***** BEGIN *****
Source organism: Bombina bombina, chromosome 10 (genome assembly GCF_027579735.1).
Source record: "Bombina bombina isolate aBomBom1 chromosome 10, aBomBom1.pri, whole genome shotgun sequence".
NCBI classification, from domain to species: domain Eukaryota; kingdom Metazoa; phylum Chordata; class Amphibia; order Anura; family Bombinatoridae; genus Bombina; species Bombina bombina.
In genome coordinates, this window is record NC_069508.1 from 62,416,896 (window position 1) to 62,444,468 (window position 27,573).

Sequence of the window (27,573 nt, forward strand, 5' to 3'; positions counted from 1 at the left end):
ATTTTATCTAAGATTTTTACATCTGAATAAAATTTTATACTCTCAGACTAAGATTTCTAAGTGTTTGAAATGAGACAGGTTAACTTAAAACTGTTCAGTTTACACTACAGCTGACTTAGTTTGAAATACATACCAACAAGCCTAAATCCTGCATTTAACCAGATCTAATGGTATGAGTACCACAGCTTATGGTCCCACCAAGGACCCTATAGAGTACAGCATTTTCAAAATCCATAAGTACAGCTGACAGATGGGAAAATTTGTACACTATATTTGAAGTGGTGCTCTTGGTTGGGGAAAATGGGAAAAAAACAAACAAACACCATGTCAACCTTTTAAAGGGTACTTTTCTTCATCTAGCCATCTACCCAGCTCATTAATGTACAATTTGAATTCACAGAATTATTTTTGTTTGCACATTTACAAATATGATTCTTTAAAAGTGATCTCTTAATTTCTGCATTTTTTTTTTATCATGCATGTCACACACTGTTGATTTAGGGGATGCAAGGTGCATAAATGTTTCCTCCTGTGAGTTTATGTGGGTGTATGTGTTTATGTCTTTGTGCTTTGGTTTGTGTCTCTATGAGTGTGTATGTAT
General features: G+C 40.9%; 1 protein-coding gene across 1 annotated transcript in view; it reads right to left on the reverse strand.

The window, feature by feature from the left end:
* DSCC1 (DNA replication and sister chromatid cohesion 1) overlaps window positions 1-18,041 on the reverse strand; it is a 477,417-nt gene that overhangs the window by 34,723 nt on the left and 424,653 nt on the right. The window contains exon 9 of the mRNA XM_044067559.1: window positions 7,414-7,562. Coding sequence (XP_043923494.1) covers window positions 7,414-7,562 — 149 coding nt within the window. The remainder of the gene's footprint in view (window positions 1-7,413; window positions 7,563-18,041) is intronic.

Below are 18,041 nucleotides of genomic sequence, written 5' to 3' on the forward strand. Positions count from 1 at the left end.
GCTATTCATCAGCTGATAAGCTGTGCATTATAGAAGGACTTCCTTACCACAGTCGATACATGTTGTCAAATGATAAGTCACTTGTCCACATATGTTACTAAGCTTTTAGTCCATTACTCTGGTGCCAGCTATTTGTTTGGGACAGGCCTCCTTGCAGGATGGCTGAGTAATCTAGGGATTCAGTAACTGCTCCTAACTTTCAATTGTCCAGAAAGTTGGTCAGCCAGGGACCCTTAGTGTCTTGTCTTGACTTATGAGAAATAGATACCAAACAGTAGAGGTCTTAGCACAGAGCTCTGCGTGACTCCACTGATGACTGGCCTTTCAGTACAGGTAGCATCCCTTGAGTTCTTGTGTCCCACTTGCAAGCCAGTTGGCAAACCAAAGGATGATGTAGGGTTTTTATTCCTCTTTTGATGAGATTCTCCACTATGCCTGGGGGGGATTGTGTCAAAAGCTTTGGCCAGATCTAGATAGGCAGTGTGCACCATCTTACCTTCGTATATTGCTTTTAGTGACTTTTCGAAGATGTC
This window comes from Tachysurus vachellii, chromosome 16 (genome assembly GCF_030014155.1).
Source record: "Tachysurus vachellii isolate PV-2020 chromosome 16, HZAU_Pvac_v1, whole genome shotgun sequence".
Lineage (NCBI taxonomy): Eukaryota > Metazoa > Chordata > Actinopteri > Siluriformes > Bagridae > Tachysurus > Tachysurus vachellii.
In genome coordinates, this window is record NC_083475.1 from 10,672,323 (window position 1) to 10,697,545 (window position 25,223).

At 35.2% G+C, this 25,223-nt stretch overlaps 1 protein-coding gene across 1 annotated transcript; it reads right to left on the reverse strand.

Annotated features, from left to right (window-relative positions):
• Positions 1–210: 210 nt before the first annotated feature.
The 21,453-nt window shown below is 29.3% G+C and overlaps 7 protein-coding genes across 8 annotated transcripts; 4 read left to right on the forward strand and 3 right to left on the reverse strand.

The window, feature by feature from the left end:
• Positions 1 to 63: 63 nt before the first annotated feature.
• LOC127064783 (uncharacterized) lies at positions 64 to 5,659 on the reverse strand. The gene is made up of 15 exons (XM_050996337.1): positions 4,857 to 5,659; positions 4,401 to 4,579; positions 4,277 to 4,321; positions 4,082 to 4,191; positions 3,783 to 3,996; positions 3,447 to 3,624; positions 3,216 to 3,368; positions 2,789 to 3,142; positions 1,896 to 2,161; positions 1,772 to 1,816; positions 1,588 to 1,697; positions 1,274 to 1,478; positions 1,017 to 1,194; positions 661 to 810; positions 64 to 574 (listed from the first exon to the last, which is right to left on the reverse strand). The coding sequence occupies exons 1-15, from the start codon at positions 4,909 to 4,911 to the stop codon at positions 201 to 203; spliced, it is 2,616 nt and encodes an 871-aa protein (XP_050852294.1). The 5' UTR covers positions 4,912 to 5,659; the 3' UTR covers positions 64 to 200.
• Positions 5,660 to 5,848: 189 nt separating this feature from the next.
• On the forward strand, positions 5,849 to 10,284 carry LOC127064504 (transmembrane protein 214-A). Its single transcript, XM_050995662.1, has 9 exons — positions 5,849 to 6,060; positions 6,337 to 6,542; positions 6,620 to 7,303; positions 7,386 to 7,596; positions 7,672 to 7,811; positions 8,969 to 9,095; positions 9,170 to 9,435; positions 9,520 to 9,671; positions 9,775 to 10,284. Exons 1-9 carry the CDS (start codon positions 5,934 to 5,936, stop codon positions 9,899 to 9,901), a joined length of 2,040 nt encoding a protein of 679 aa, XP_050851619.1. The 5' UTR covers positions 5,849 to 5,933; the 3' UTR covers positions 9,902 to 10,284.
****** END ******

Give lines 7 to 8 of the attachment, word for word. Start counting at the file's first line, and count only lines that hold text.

General features: G+C 40.9%; 1 protein-coding gene across 1 annotated transcript in view; it reads right to left on the reverse strand.

The window, feature by feature from the left end: